The first human to ever visit the Ross Sea might have been Ui-te-Rangiora, who travelled there from Rarotonga in the 7th century. The first New Zealander to see Antarctica was a Māori sailor named Tuati. He was on a famous expedition to the Southern Ocean led by Charles Wilkes in 1838.
Now in 2018, Aotearoa is taking part in another international ocean voyage of discovery. On Expedition 374, JOIDES Resolution, a scientific research ship, is journeying to the Ross Sea to discover more about the history of the ice sheets around Antarctica. It will be crossing the Antarctic circle to explore under the seafloor in the world’s southernmost waters and is carrying 31 scientists on board. The expedition was organised by the International Ocean Discovery Program (IODP). Read more about other IODP expeditions in Voyages of discovery.
In the past, the ice sheets and glaciers around Antarctica have grown and retreated in natural cycles. These cycles were related to changes to the Earth’s rotation around the Sun, causing more or less sunlight at the polar regions of the Earth. However, the amount of greenhouse gases humans are emitting is causing a very fast rise in the temperature of the sea, which will cause big changes to the ice in the polar regions.
The Ross Ice Shelf
The Ross Ice Shelf is the biggest ice shelf in Antarctica. It is almost twice as large as Aotearoa. Ice shelves are floating islands of ice and are several hundreds of metres thick. Scientists on JOIDES Resolution want to know what happened to the Ross Ice Shelf in the distant past to help us understand what will happen to Antarctica as climate change makes the sea warmer.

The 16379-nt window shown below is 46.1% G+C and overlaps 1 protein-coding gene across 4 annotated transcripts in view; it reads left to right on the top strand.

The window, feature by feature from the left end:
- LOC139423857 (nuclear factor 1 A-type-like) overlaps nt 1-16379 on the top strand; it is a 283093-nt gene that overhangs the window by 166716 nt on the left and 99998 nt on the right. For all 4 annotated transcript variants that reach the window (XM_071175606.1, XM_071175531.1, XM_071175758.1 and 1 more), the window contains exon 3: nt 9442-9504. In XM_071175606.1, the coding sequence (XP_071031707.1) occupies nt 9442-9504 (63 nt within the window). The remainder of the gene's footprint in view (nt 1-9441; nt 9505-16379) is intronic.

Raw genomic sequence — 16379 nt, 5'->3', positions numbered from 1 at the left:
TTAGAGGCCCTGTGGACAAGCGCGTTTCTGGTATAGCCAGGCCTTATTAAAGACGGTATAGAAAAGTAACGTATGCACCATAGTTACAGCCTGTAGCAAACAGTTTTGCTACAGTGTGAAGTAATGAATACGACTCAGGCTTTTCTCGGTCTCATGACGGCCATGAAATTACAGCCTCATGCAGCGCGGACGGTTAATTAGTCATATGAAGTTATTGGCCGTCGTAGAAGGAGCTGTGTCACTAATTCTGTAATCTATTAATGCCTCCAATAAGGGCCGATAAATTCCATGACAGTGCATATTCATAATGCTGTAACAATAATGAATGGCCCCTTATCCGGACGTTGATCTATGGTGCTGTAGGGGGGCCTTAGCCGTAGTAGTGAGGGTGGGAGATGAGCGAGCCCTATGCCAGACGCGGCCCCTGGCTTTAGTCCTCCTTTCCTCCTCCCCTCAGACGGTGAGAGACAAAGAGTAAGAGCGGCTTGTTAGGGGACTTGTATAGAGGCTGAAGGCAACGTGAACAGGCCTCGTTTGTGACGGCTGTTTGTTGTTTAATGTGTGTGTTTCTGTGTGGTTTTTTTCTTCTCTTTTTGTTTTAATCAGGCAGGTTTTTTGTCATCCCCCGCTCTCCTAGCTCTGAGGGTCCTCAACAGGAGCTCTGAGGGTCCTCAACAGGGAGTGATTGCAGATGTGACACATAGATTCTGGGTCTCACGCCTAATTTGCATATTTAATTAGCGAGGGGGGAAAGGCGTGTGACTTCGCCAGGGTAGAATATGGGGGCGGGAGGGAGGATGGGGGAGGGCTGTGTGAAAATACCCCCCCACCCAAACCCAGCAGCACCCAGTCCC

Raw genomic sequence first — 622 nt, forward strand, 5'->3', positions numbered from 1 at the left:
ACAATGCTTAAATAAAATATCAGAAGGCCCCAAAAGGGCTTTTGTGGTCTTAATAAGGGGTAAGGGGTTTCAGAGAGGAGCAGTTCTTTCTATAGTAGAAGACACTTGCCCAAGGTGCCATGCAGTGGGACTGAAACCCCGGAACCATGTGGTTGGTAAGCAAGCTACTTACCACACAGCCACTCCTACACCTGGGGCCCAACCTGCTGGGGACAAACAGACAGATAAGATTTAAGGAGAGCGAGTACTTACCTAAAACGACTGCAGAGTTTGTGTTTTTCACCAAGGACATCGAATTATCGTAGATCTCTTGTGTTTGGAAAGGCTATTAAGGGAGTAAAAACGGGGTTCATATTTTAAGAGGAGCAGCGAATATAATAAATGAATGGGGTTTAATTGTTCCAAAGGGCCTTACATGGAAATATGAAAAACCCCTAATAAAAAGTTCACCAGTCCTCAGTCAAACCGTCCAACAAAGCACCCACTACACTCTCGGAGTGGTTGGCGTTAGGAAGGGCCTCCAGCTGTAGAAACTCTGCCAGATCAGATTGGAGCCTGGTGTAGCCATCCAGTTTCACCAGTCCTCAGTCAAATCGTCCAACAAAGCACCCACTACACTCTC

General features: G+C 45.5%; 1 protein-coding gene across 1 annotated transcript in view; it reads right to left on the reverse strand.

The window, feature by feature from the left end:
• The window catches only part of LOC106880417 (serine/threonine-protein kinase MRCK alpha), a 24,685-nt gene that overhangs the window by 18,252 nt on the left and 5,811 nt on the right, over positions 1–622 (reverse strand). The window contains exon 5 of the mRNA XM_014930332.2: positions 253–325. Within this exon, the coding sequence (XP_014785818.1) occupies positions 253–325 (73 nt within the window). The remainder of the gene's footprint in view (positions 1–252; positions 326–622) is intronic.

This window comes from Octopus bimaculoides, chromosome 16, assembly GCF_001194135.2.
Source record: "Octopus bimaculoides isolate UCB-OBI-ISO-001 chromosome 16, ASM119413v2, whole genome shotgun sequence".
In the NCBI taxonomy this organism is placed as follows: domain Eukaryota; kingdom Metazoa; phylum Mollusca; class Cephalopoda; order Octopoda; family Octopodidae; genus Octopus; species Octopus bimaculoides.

The scientists on board JOIDES Resolution use clues from the sediment (a mix of mud, sand and stone) from beneath the seafloor to help them understand what happened to the ice millions of years ago. For example, they look for stones that would have been dragged to the seafloor by glaciers to tell if the glaciers were growing larger or smaller in the past.
We’re looking at the middle Miocene because it’s the period in time when the Earth is warmest over the past 16 million years, and we’re trying to understand how Antarctica’s ice sheets behaved during that time.Amelia Shevenell, scientist on board
Scientists on JOIDES Resolution are particularly interested in a time period called the mid-Miocene, around 15 million years ago. Antarctica was particularly warm at that time, so learning more about the mid-Miocene will give scientists clues about what could happen to Antarctica’s ice sheets as the world warms. To get to sediment from mid-Miocene times, the ship has to drill down hundreds of metres below the seafloor.
The sediment is brought up out of the ocean in long thin cores for the scientists to measure and test in all kinds of ways, using geology, chemistry, physics and biology. There are many laboratories on board the ship to undertake these important tests.
To understand how old the sediment is, scientists use tiny microfossils, which are smaller than grains of sand. Different kinds of microorganisms lived in different times, so the scientists can tell how many millions of years old the sediment is by the kinds of fossils it holds. The fossils can also tell us about the water temperature and depth, because some microorganisms only like to live in warm water, some in shallow water and some only where there are icebergs in the water. For example, if a scientist looks in a microscope and sees fossils of creatures that lived 15 million years ago and some that liked warm water, they can assume that the water around Antarctica was warmer 15 million years ago. Learn more about the process of dating sediment using fossils in Relative dating.
Everybody’s happy and everybody’s working hard. We are a team.Laura de Santis, co-chief scientist on the ship
By working together, these scientists from 13 different nations including New Zealand are discovering more about Antarctica’s future by looking at the distant past. They are helping us to understand why we should prevent too much climate change and how we can adapt when it does happen.
This article was written by Rosa Hughes-Currie, an outreach educator on board the JOIDES Resolution, expedition 374, a voyage to the Ross Sea in 2018.